- Social tools must help to solve existing (and pressing) problems; they must fit existing workflows
- Must outperform existing tools and services should have 100% reliability
- Unless social networks are useful, don't expect users to come to a wasteland; they won’t
- Post-docs need to communicate with each other face-to-face not online
- We are too dependent on mobile devices such as iPhone; go to the patient!
An early definition (Giustini, 2010)
- "...evidence-based web 2.0 (EBW2) is the integration of the best available evidence of social software usage in promoting effective time and information management skills in the digital age. In addition to allocating time for experimentation, heuristics and 'play', physicians, librarians and information specialists will need to systematically evaluate EBW2 and build a better evidence-base given the future applications of tools."
- Bik HM, Goldstein MC. An introduction to social media for scientists. PLos Biology. 2012;11(4):e1001535.
- Bleicher P. Health 2.0: do it yourself doctoring. Appl Clin Trials. 2008;17(10):38–42.
- Bos L, Marsh A, Carroll D. Patient 2.0 empowerment. International Conference on Semantic Web & Web Services, SWWS08.
- Bosslet GT, Torke AM, Hickman SE, Terry CL, Helft PR. The patient-doctor relationship and online social networks: results of a national survey. J Gen Intern Med. 2011 Oct;26(10):1168-74.
- Boulos MNK, Maramba I, Wheeler S. Wikis, blogs and podcasts: a new generation of web-based tools for virtual collaborative clinical practice and education. BMC Med Ed. 2006;6:41.
- Cartwright N, Hardie J. Evidence-based policy: a practical guide to doing it better. Oxford: Oxford University Press, 2012.
- Cheston CC, Flickinger TE, Chisolm MS. Social media use in medical education: a systematic review. Acad Med. 2013 Apr 24.
- Chou WY, Prestin A, Lyons C, Wen KY. Web 2.0 for health promotion: reviewing the current evidence. Am J Public Health. 2012 Nov 15.
- Chretien KC, Greysen SR, Chretien JP, Kind T. Online posting of unprofessional content by medical students. JAMA. 2009;302(12):1309-15.
- Conn J. Health 2.0: the next generation of Web enterprises. Modern Healthcare. 2007;11 December.
- Eytan E. My definition of Health 2.0: the transition to personal, participatory health care.
- Eysenbach G. Medicine 2.0: social networking, collaboration, participation, apomediation, and openness. J Med Internet Res. 2008;10(3):e22.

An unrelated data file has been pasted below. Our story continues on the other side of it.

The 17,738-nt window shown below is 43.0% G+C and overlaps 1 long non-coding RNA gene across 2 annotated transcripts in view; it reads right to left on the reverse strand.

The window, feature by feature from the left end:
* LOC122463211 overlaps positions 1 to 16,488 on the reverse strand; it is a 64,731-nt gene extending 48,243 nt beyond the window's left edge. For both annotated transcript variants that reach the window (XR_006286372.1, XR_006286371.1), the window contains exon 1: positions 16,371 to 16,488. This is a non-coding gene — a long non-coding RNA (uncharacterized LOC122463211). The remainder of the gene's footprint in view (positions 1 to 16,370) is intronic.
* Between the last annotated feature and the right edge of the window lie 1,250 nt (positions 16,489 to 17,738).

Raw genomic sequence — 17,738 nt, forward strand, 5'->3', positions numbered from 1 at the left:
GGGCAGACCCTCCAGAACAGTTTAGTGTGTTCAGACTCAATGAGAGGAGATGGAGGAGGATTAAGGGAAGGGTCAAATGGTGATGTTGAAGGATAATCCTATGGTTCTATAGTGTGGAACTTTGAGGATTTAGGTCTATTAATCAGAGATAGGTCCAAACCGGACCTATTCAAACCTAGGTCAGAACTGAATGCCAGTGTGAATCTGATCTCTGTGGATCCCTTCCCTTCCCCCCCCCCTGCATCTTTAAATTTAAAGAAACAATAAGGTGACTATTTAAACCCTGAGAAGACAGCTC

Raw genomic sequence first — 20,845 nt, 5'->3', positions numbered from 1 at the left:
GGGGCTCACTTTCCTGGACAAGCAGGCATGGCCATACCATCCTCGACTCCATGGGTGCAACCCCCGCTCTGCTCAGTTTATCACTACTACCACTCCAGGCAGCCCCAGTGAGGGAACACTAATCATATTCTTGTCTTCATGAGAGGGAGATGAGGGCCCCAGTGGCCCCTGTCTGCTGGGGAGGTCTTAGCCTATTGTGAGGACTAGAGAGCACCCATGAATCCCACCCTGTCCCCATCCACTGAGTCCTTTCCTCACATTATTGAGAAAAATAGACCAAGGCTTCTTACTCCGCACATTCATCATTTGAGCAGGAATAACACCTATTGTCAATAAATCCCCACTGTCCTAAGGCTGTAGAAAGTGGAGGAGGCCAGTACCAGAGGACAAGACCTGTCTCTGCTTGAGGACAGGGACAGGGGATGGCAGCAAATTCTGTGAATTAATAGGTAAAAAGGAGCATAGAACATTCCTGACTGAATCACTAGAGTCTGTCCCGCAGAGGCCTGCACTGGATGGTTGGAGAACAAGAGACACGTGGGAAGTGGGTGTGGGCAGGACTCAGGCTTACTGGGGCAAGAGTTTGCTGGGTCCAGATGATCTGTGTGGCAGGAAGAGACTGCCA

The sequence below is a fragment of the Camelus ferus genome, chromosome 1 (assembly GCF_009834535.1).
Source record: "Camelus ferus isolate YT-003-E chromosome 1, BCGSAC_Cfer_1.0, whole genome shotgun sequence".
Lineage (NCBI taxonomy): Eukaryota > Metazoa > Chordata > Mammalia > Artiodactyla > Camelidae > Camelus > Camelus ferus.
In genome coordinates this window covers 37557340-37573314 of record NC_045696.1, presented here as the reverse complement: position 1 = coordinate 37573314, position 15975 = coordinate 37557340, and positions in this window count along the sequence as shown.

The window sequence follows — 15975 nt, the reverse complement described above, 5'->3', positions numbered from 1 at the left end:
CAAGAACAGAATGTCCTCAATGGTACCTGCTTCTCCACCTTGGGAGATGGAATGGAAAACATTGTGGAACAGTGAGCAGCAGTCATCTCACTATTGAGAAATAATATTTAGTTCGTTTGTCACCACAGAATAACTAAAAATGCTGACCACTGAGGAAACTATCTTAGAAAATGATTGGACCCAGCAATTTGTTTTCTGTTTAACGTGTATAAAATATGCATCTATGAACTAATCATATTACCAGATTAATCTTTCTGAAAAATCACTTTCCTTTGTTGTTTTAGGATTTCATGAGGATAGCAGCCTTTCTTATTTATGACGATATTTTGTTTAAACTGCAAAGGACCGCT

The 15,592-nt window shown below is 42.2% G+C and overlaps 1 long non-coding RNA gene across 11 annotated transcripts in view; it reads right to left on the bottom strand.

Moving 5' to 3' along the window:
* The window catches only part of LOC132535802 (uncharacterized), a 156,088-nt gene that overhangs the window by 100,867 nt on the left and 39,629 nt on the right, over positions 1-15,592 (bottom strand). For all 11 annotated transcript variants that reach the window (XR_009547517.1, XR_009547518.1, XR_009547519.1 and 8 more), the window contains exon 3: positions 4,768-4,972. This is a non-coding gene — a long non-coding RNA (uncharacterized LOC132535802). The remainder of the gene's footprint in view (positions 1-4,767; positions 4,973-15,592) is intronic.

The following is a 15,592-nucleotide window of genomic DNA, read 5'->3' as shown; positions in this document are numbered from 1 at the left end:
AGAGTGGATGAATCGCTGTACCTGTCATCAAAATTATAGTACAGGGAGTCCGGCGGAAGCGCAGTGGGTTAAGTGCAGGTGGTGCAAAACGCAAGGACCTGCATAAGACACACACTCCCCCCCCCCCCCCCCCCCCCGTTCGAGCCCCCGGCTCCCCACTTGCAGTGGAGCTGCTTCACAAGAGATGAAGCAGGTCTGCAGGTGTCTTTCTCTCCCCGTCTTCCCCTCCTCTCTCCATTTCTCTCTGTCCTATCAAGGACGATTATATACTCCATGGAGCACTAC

- Gill HK, Gill N, Young SD. Online technologies for health information and education: a literature review. J Cons Health Internet. 2013;17(2): 139-150.
- Gray K, Annabell L, Kennedy G. Medical students’ use of Facebook to support learning: Insights from four case studies. Med Teach. 2010;32:971-976.
- Grindrod K, Forgione A, Tsuyuki RT, Gavura S, Giustini D. Pharmacy 2.0: a scoping review of social media use in pharmacy. Res Social Adm Pharm. 2013 Jun 27.
- Hamm MP, Chisholm A, Shulhan J, Milne A, Scott SD, Given LM, Hartling L. Social media use among patients and caregivers: a scoping review. BMJ Open. 2013 May 9;3(5).
- Hawn C. Take two aspirin and tweet me in the morning: how Twitter, Facebook, and other social media are reshaping health care. Health Aff. 2009;28(2):361–8.
- Hollinderbäumer A, et al. How has social media and Web 2.0 been integrated into medical education? A systematical literature review. GMS Z Med Ausbild. 2013;30(1):Doc14.
- Landman MP, Shelton J, Kauffmann RM, Dattilo JB. Guidelines for maintaining a professional compass in the era of social networking. J Surg Educ. 2010;67(6):381-6.
- MacDonald J, Sohn S, Ellis P. Privacy, professionalism and Facebook: a dilemma for young doctors. Med Ed. 2010;44:805–813.
- Moat KA, Lavis JN. 10 best resources for ... evidence-informed health policymaking. Health Policy Plan. 2012 Jun 20.
- Moorhead SA, Hazlett DE, Harrison L, Carroll JK, Irwin A, Hoving C. A new dimension of health care: systematic review of the uses, benefits, and limitations of social media for health communication. J Med Internet Res. 2013 Apr 23;15(4):e85.
- Moubarak G, Guiot A, Benhamou Y. Facebook activity of residents and fellows and its impact on the doctor-patient relationship. J Med Ethics. 2011;37(2):101-4.
- Sarasohn Kahn J. The wisdom of patients - social media in health care. THINK Health for California Healthcare Foundation, 2008.
- Timimi FK. Medicine, morality and health care social media. BMC Med. 2012 Aug 2;10(1):83.
- Varga-Atkins T. Developing professionalism through the use of wikis: a study with first-year undergraduate medical students. Med Teach. 2010;32(10):824-826.
- Van De Belt TH, Engelen LJ, Berben SA, Schoonhoven L. Definition of health 2.0 and medicine 2.0: a systematic review. J Med Internet Res. 2010;12(2):e18.
- von Muhlen M, Ohno-Machado L. Reviewing social media use by clinicians. J Am Med Inform Assoc. 2012 Sep 1;19(5):777–81.